So I’m sitting in a Russian nightclub in the middle of Siberia with a one legged polish dude on a skateboard, drinking beer and downing vodka shots.  I’m so glad there’s no way you can prepare for a moment like this, but I’ve always enjoyed landing in them and riding it out. The club has two floors, both of which circle a large, raised central area.  On top of the raised area is the dancefloor, which is square in an otherwise curved room.  It has smooth, round, chrome metal fences around the edges of it to stop people falling into the main bar, which surrounds its base.  The bartenders have an interesting position, since along those chrome fences is a solid line of stunningly beautiful Russian women dancing like slutty Americans from a hip-hop video.  Lukash and I exchange a long grin and the two of us switch between talking about the rest of our Russian journey and downing what becomes a stream of beery, vodka soaked goodness.  Lukash will leave for Irkutsk the next morning and we leave that evening.  Don arrives about this time and the three of us continue a very slight binge into the night.  At different points we go for walks around the top floor to see if it’s any better there; it isn’t.  We move tables just to have a different view of the inside for a while.

Men's and Women's

I’m not sure how it starts, but Lukash grabs me in a headlock and I grab his larynx firmly in my fingertips and gently squeeze.  He is seriously strong, much stronger than me, but what he is surprised by is the pain I can inflict so quickly and dangerously that makes it hard for him to breath.  We’re both laughing crazily as he lets go and he looks at me, amazed,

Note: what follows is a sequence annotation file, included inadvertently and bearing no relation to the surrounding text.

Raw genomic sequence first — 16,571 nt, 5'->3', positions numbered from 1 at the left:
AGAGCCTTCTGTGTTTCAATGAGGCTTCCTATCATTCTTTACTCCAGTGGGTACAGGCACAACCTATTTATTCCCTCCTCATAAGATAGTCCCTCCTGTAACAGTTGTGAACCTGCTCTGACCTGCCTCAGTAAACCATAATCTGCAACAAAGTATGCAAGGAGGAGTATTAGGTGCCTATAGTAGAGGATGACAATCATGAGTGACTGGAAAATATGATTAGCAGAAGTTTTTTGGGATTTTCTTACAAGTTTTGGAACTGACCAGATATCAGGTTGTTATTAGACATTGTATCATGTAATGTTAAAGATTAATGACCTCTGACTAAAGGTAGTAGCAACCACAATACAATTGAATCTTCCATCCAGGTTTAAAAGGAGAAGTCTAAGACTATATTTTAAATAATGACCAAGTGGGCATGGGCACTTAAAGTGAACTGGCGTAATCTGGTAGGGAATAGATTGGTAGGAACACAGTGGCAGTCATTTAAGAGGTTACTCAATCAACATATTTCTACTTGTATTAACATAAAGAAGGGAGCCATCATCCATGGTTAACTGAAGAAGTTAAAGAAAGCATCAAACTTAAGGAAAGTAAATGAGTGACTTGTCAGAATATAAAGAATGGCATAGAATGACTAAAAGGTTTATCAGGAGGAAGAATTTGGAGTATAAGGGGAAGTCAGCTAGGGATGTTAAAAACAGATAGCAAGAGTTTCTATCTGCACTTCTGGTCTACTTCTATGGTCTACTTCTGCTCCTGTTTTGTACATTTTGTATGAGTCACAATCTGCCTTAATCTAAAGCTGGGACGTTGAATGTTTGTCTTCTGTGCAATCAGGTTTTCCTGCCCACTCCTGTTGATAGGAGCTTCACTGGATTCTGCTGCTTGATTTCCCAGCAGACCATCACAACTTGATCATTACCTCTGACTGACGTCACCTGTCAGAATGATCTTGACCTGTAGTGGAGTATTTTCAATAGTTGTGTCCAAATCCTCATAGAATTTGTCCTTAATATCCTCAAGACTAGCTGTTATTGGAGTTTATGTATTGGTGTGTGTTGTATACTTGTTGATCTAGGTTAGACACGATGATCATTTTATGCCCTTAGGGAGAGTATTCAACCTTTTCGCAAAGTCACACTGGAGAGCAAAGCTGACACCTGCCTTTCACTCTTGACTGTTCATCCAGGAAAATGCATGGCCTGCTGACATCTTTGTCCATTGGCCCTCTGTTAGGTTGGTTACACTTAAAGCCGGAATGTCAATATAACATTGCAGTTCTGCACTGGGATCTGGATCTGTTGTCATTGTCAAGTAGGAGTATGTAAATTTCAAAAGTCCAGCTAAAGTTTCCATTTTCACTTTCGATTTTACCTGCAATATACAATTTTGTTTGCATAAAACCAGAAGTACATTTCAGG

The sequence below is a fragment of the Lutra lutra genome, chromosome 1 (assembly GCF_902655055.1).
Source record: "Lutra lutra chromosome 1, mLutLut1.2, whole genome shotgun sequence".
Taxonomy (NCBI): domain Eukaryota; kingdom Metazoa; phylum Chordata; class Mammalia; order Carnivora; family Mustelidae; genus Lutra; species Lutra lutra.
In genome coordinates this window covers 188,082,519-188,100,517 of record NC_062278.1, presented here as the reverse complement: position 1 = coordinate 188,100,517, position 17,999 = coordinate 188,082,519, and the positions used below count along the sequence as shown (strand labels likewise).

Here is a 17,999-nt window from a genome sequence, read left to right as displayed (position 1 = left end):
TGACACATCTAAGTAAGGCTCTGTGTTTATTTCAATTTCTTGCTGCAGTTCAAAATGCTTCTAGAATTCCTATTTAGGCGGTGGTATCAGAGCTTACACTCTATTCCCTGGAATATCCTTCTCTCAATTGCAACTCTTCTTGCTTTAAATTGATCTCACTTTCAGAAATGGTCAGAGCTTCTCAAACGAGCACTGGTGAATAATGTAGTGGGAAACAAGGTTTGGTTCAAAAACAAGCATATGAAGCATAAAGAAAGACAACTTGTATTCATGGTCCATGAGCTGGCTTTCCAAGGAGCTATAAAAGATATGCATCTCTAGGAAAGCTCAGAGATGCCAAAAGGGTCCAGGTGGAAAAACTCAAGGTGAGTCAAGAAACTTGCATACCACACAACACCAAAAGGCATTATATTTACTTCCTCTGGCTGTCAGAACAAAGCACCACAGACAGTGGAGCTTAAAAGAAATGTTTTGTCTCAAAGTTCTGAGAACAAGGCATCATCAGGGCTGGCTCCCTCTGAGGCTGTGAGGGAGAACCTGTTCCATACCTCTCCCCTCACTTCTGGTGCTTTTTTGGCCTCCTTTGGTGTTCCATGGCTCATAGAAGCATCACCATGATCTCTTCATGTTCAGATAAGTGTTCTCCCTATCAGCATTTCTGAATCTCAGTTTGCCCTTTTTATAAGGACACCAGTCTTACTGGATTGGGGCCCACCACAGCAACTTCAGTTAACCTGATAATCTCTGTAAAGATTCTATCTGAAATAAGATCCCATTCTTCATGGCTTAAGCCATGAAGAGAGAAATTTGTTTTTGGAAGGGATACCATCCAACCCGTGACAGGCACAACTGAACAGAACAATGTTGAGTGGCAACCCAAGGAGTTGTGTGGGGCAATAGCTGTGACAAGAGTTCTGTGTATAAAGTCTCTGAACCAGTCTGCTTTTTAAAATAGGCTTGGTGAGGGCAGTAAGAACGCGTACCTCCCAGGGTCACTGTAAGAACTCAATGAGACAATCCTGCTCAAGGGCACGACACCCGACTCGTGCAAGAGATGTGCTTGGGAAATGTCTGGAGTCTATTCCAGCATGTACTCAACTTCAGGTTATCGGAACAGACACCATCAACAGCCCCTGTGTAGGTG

“Where did you learn that? I’ve never had someone do that!”
I shrug and reply,
“Dunno really…probably what you get growing up in an Australian country town like Darwin.”
I really have no memory of learning it, but in the moment I did it without thinking.
“Do it again, what do you do exactly?”
Don returns from the bar at exactly this moment and the two of us are holding each other’s necks as I demonstrate.  He cracks up and offers to leave us alone.  We end up laughing again and Don starts teaching us how to fall properly using Judo techniques.  Every now and then we catch people staring at the three of us grappling and falling around the bar in baffled wonder.  It’s all completely logical when you’re in the moment.
We manage to fill up all three of our cards and leave soon afterwards.  Don returns to Yana’s apartment, so the journey home for me mostly involves staggering along following Lukash, who seems far less affected than me.  The sun is already up and somehow I’d got myself into a slightly worse state of inebriation than earlier in St Petersburg.  I have the same walk, leaning sideways, and I’m dreading any interaction with the police this time.  Lukash scoots ahead when I think we’re fairly close to the apartment, but without him in front of me I become confused and lost for a while.  I have no idea how long that lasts, but he comes back and rescues me from oblivion.  I somehow manage to drag my carcass up the three flights of stairs and stagger inside.  My autopilot gets me into the shower and I think I’m going to largely be alright once I’m sitting on the bed. Lari looks at me sideways and says,
“Are you alright? Do you need a bucket?”
I don’t understand why she’s asking,
“No…I’m fine, just need water.”
My face must be telling a story my body isn’t telling me, because I throw up a minute later before passing out completely.

Olya stops to smell the flowers

Would you care for a hat?